Capitalism, populism & crisis of liberalism

Jipson John and Jitheesh P.M. interview Akeel Bilgrami in Frontline:

How do you engage with the term populism, its emergence and its philosophical and political connotations?

There is so much punditry on this subject that it is tempting to say that one should just put a moratorium on the term populism. But that would be an evasion. One can’t ignore the important issues underlying the obsessive interest in the subject. Yet, it’s not obvious what the best way to characterise those issues is. By “best way” I mean one that does not either trivialise them or distort them.

Dictionaries characterise populism as “the political effort of ordinary people to resist elites”. This is also our intuitive understanding of the term. If that is so, a question arises. Populism in its widespread usage today has become a pejorative term (and I don’t just mean that the elites use the term pejoratively, which they are bound to; many others do so as well). But how can it be a bad thing for ordinary people to resist domination by elites? Another closely related question is: in effect, democracy too amounts to the resistance by ordinary people of the elites, so then what is the difference between populism and democracy? These are both good questions. I’ll come back to them at the end.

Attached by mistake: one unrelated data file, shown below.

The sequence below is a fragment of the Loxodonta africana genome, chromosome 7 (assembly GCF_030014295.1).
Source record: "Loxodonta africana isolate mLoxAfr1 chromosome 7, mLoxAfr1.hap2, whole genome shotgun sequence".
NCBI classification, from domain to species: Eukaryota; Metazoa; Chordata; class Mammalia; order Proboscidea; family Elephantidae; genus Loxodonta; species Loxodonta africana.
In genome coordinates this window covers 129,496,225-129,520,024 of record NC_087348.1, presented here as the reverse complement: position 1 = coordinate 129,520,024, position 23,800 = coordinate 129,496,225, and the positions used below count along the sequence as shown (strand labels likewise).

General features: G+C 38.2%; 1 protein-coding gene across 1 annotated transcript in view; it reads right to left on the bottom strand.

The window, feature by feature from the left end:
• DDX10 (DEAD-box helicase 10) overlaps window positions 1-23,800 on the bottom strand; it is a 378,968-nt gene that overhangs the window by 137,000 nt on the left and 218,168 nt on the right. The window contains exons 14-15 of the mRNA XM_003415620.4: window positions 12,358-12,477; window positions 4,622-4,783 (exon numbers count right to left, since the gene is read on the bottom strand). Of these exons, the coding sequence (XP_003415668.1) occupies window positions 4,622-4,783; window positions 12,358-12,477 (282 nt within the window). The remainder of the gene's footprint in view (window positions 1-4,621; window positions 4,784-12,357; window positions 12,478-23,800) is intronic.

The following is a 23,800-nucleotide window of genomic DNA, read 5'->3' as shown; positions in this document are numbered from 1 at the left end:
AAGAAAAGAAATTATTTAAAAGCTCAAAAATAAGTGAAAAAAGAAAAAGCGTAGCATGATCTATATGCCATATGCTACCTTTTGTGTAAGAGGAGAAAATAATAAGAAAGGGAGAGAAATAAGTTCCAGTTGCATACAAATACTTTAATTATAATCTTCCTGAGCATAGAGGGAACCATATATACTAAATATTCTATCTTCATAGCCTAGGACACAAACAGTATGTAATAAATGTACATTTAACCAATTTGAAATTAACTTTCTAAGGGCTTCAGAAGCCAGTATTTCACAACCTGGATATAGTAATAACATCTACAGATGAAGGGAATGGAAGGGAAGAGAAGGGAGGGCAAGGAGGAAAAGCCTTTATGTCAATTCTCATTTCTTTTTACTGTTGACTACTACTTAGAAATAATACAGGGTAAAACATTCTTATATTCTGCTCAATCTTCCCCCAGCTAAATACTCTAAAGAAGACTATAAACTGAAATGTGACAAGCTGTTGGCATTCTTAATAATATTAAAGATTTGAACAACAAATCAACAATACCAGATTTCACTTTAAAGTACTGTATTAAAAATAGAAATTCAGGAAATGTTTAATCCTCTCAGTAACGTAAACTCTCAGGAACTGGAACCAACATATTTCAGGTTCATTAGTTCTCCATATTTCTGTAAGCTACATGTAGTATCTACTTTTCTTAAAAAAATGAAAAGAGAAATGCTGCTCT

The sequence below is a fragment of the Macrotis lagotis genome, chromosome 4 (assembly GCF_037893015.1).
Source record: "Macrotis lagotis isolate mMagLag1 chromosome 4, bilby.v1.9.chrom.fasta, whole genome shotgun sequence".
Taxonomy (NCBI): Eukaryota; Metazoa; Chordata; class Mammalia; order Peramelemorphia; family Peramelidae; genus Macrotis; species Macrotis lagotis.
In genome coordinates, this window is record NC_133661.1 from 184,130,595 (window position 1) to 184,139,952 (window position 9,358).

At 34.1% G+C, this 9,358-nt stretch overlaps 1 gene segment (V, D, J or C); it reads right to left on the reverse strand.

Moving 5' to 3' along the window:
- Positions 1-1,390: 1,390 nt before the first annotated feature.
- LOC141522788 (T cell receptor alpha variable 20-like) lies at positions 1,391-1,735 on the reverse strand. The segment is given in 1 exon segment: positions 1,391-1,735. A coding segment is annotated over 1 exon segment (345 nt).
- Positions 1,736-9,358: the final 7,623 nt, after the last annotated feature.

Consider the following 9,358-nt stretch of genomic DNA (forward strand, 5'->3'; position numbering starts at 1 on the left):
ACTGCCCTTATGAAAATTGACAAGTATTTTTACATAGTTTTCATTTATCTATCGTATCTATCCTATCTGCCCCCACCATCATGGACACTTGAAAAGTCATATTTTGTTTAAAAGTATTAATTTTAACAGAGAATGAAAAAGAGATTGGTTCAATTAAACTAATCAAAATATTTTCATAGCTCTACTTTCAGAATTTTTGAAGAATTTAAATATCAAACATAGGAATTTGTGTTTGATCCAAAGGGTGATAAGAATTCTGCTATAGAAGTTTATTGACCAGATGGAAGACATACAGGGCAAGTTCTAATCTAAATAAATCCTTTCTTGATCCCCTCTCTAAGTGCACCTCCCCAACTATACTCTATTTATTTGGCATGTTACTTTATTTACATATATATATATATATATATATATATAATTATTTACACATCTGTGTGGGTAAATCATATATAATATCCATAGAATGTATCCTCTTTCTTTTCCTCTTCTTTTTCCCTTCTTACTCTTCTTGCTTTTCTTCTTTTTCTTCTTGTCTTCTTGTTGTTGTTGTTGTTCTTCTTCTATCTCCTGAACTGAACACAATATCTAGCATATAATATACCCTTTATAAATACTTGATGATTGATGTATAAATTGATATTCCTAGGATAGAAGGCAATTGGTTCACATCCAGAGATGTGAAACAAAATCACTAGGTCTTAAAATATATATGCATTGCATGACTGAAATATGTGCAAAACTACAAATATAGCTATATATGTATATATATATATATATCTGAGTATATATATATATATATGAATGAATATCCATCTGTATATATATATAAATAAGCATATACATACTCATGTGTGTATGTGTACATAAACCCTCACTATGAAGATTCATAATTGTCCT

The first and most obvious thing we notice is how variously the term populism is used. And worse, as your own question points out, it is used to describe or denote quite contradictory things: Trump, [Bernie] Sanders, [Recep Tayyip] Erdogan, Modi, Brexiteers, [Jeremy] Corbyn, [Marine] Le Pen,… not to mention, Peronism in Argentina, the Narodniks in Russia, the agrarian movements of the late 19th century in the United States. If all these get counted as populist, then can there be said to be any common property or properties possessed by this disparate array of movements and ideologies that can be identified and analysed and explained? Well, if by common properties we mean common contents in their political commitments, the answer will simply have to be “No”.

More here.